The United States has a tumultuous relationship with weather, bearing witness to some of the most devastating natural disasters in history. Our sheer size and dynamic terrain mean we’re easily subject to all kinds of frightful weather scenarios including tornadoes, blizzards, floods and perhaps the most feared of all, hurricanes.
Known for being unpredictable, hurricanes have a knack of making their way around, wreaking havoc from the south all the way up the eastern seaboard, leaving immeasurable destruction in their wake. On average, there are about 10 tropical storms that develop in the Atlantic each year, with six of those storms becoming hurricanes.
Amid all the hurricanes the U.S. has weathered over the years, there are some that have truly made history. These are some of the worst hurricanes ever to touch down in the United States, forever altering the lives of those caught in their paths.
The Worst Hurricanes in U.S. History: A Timeline
The Great Galveston Hurricane of 1900
Regarded as one of the deadliest natural disasters in U.S. history, the Great Galveston Hurricane of 1900 claimed an estimated 8,000 to 12,000 lives. This colossal storm struck the island city of Galveston, Texas, on Sept. 8, 1900, with winds reaching 140 mph. The city, which was already vulnerable due to its low-lying elevation, faced storm surges up to 15 feet that completely submerged the area. The tragedy prompted significant changes in hurricane preparedness, leading to the construction of a seawall and the implementation of more robust early warning systems.
The Labor Day Hurricane of 1935
The Labor Day Hurricane of 1935 made landfall in the Florida Keys with wind speeds surpassing 185 mph. The storm struck with such force that the entire Overseas Railway connecting the Florida Keys was destroyed. Hundreds of World War I veterans working on the railway lost their lives, further compounding the human tragedy.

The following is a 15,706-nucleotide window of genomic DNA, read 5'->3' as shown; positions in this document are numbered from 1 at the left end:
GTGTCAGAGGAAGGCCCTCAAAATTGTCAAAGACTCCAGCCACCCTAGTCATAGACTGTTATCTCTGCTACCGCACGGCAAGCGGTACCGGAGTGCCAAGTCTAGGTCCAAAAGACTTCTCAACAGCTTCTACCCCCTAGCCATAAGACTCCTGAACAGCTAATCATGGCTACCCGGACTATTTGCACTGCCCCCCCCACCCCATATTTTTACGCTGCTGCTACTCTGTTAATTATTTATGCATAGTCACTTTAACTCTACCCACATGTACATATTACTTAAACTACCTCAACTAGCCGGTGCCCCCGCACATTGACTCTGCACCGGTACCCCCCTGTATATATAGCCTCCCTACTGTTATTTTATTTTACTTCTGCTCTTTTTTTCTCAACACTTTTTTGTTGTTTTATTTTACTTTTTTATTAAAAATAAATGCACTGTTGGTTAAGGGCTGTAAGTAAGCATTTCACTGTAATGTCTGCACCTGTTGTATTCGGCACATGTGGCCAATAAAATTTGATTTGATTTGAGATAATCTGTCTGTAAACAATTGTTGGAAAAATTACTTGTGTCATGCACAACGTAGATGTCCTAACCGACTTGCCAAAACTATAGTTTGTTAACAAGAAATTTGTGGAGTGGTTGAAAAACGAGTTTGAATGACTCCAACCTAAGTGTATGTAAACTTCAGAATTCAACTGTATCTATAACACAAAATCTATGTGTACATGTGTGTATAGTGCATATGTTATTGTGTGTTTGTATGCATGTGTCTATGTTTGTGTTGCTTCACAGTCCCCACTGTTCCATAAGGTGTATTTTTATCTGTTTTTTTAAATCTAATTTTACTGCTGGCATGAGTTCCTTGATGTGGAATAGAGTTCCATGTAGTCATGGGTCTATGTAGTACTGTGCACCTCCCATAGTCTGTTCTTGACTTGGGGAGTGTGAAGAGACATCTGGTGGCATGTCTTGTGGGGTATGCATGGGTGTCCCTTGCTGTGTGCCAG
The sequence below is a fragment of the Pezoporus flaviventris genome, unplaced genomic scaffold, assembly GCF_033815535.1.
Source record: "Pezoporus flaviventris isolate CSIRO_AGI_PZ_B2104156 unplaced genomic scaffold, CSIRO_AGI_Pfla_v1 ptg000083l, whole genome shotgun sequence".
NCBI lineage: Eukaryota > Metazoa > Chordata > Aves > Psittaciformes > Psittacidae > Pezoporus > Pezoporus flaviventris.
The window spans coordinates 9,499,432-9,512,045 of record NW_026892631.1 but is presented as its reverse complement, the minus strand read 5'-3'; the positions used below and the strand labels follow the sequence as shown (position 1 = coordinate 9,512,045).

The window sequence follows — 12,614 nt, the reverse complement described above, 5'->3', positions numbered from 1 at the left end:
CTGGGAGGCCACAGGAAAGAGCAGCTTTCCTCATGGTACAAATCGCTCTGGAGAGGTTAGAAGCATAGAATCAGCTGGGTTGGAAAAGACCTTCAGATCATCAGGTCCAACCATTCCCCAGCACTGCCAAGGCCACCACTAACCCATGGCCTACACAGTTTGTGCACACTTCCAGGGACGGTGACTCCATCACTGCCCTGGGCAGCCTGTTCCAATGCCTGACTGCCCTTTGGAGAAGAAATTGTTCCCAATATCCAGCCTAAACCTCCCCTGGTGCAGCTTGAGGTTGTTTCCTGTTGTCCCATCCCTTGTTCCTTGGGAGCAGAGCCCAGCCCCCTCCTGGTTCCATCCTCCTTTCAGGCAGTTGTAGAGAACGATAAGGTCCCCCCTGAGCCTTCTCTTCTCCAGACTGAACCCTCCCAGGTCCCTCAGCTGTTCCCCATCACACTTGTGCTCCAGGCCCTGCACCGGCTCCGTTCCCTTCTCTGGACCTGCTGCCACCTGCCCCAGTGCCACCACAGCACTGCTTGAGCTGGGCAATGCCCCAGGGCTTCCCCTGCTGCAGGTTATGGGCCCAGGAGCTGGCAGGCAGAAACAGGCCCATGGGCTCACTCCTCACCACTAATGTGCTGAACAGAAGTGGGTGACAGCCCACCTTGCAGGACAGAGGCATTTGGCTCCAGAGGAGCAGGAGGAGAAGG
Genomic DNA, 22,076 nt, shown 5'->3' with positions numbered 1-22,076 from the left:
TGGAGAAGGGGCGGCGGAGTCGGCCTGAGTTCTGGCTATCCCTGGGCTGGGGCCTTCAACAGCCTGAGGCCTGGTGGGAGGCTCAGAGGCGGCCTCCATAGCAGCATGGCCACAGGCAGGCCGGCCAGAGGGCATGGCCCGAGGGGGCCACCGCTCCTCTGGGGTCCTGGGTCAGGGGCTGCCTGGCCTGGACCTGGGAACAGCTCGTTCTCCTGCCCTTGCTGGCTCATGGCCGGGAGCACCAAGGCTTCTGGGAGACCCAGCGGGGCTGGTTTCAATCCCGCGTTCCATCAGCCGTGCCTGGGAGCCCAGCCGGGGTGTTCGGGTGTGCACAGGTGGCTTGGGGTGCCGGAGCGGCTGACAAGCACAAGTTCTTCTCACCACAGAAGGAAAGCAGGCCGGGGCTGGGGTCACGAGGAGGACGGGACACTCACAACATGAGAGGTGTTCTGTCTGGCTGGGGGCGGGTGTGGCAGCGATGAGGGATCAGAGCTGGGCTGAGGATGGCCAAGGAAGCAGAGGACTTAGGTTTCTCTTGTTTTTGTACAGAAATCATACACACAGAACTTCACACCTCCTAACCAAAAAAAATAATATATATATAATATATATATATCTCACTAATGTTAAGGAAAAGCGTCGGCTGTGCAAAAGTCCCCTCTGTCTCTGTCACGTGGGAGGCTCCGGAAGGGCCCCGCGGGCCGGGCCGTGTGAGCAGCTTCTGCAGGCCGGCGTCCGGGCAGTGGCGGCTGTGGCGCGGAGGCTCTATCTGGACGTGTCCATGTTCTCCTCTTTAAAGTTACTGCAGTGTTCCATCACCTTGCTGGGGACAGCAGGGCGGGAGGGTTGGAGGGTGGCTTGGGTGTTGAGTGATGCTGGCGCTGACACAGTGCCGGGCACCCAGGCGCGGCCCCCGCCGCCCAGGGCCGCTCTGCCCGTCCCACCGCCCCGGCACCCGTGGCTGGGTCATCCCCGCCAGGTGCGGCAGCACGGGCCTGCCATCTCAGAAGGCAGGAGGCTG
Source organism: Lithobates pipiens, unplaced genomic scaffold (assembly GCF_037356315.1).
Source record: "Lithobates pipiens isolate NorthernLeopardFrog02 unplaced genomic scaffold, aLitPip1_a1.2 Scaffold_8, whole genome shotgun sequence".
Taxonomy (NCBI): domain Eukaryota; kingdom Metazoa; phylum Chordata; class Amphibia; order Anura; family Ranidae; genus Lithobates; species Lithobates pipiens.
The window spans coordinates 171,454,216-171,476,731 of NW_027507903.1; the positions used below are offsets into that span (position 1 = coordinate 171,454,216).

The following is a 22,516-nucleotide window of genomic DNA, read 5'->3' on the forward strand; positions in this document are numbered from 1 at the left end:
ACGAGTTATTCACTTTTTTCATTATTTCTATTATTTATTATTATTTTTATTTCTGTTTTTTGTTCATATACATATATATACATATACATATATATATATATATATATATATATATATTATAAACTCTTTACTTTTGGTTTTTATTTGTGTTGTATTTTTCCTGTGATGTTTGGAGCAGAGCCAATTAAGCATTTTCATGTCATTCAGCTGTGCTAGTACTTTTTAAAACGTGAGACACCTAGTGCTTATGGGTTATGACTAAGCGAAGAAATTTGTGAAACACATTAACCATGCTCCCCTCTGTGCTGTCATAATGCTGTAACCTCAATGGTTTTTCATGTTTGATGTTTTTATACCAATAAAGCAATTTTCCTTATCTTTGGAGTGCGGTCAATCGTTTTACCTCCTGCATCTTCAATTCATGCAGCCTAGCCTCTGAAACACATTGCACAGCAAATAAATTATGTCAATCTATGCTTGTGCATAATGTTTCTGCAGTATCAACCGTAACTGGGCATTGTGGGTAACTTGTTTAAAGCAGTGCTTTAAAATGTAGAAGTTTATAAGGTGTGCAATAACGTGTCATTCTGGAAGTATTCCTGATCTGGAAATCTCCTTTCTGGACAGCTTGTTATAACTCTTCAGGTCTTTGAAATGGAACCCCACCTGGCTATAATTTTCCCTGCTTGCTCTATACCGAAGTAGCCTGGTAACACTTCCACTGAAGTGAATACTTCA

Hurricane Camille, 1969
This category 5 hurricane – one of only four to ever make landfall in the United States – arrived along the Gulf Coast of Mississippi in August 1969. With winds exceeding 175 mph, Camille’s storm surge resulted in the deaths of approximately 259 people and caused extensive damage to infrastructure and homes. The storm brought unprecedented rainfall, triggering flash floods and landslides in the mountainous areas of Virginia.
Hurricane Andrew, 1992
Hurricane Andrew struck South Florida in August 1992. With wind speeds peaking at 175 mph, Andrew leveled entire neighborhoods and caused catastrophic damage estimated at $26.5 billion – that’s billion with a b. The storm claimed the lives of 26 people and thousands more were left homeless. After Andrew, many insurance companies started to establish hurricane deductibles in coastal states.
Hurricane Katrina, 2005
One of the most infamous hurricanes in U.S. history, Hurricane Katrina struck the Gulf Coast with unparalleled force, primarily impacting the city of New Orleans. The catastrophic failure of the city’s levee system resulted in massive flooding, displacing hundreds of thousands of residents and causing over 1,200 fatalities. The response to this disaster was marred by deficiencies in disaster management and emergency response, highlighting the need for more effective coordination between federal, state and local authorities during times of crisis.
Hurricane Ian, 2022
A rare category 5, Ian was the deadliest hurricane to hit Florida since the Labor Day Hurricane of 1935 and is currently the fifth-strongest hurricane on record to make landfall in the U.S. With winds peaking at more than 160 mph and a devastating surge (an estimated 10-15 feet), the storm claimed around 160 lives along its path, which continued as a category 3 hurricane in western Cuba and finally a category 1 in South Carolina. The storm surge alone leveled southwestern Florida’s Sanibel Causeway and the Matlatcha Bridge, resulting in about $113 billion in damage.
The worst hurricanes in U.S. history stand as reminders of the immense destructive power of nature, and how being prepared is pivotal for rebuilding.
Making sure you are protected with homeowners insurance through AAA is not only essential, it gives you the peace of mind you need in the event of an unexpected natural disaster. Learn more about AAA Insurance.